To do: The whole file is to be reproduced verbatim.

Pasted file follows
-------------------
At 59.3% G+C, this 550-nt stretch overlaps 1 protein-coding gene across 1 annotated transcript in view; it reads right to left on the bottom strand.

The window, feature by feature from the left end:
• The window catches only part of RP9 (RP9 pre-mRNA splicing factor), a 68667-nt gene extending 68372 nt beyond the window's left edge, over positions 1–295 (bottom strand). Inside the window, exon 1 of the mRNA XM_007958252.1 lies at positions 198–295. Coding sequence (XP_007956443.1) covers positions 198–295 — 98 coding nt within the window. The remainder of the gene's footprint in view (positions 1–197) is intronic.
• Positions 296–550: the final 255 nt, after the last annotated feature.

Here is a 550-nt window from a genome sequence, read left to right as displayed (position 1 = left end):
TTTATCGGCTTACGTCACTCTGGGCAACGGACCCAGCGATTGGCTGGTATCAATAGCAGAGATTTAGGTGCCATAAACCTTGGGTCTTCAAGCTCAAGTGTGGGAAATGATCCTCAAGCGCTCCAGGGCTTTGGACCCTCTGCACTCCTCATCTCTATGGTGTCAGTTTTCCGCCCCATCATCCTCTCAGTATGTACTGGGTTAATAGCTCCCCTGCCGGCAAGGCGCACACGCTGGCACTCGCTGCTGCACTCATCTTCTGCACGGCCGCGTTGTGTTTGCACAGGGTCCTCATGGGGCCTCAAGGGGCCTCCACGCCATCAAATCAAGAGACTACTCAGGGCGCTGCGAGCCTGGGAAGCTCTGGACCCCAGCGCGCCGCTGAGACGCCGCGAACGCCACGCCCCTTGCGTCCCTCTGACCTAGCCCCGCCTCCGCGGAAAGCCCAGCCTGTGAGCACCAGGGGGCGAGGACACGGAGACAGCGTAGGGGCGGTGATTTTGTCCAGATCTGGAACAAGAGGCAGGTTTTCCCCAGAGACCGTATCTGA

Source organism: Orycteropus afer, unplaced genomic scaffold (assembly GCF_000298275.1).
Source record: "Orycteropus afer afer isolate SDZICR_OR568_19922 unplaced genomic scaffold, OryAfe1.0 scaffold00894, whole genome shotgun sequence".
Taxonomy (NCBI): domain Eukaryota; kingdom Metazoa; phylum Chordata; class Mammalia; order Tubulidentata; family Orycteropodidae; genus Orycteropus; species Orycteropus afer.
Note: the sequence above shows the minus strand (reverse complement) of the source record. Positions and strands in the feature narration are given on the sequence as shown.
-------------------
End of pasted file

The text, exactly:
At 59.3% G+C, this 550-nt stretch overlaps 1 protein-coding gene across 1 annotated transcript in view; it reads right to left on the bottom strand.

The window, feature by feature from the left end:
• The window catches only part of RP9 (RP9 pre-mRNA splicing factor), a 68667-nt gene extending 68372 nt beyond the window's left edge, over positions 1–295 (bottom strand). Inside the window, exon 1 of the mRNA XM_007958252.1 lies at positions 198–295. Coding sequence (XP_007956443.1) covers positions 198–295 — 98 coding nt within the window. The remainder of the gene's footprint in view (positions 1–197) is intronic.
• Positions 296–550: the final 255 nt, after the last annotated feature.

Here is a 550-nt window from a genome sequence, read left to right as displayed (position 1 = left end):
TTTATCGGCTTACGTCACTCTGGGCAACGGACCCAGCGATTGGCTGGTATCAATAGCAGAGATTTAGGTGCCATAAACCTTGGGTCTTCAAGCTCAAGTGTGGGAAATGATCCTCAAGCGCTCCAGGGCTTTGGACCCTCTGCACTCCTCATCTCTATGGTGTCAGTTTTCCGCCCCATCATCCTCTCAGTATGTACTGGGTTAATAGCTCCCCTGCCGGCAAGGCGCACACGCTGGCACTCGCTGCTGCACTCATCTTCTGCACGGCCGCGTTGTGTTTGCACAGGGTCCTCATGGGGCCTCAAGGGGCCTCCACGCCATCAAATCAAGAGACTACTCAGGGCGCTGCGAGCCTGGGAAGCTCTGGACCCCAGCGCGCCGCTGAGACGCCGCGAACGCCACGCCCCTTGCGTCCCTCTGACCTAGCCCCGCCTCCGCGGAAAGCCCAGCCTGTGAGCACCAGGGGGCGAGGACACGGAGACAGCGTAGGGGCGGTGATTTTGTCCAGATCTGGAACAAGAGGCAGGTTTTCCCCAGAGACCGTATCTGA

Source organism: Orycteropus afer, unplaced genomic scaffold (assembly GCF_000298275.1).
Source record: "Orycteropus afer afer isolate SDZICR_OR568_19922 unplaced genomic scaffold, OryAfe1.0 scaffold00894, whole genome shotgun sequence".
Taxonomy (NCBI): domain Eukaryota; kingdom Metazoa; phylum Chordata; class Mammalia; order Tubulidentata; family Orycteropodidae; genus Orycteropus; species Orycteropus afer.
Note: the sequence above shows the minus strand (reverse complement) of the source record. Positions and strands in the feature narration are given on the sequence as shown.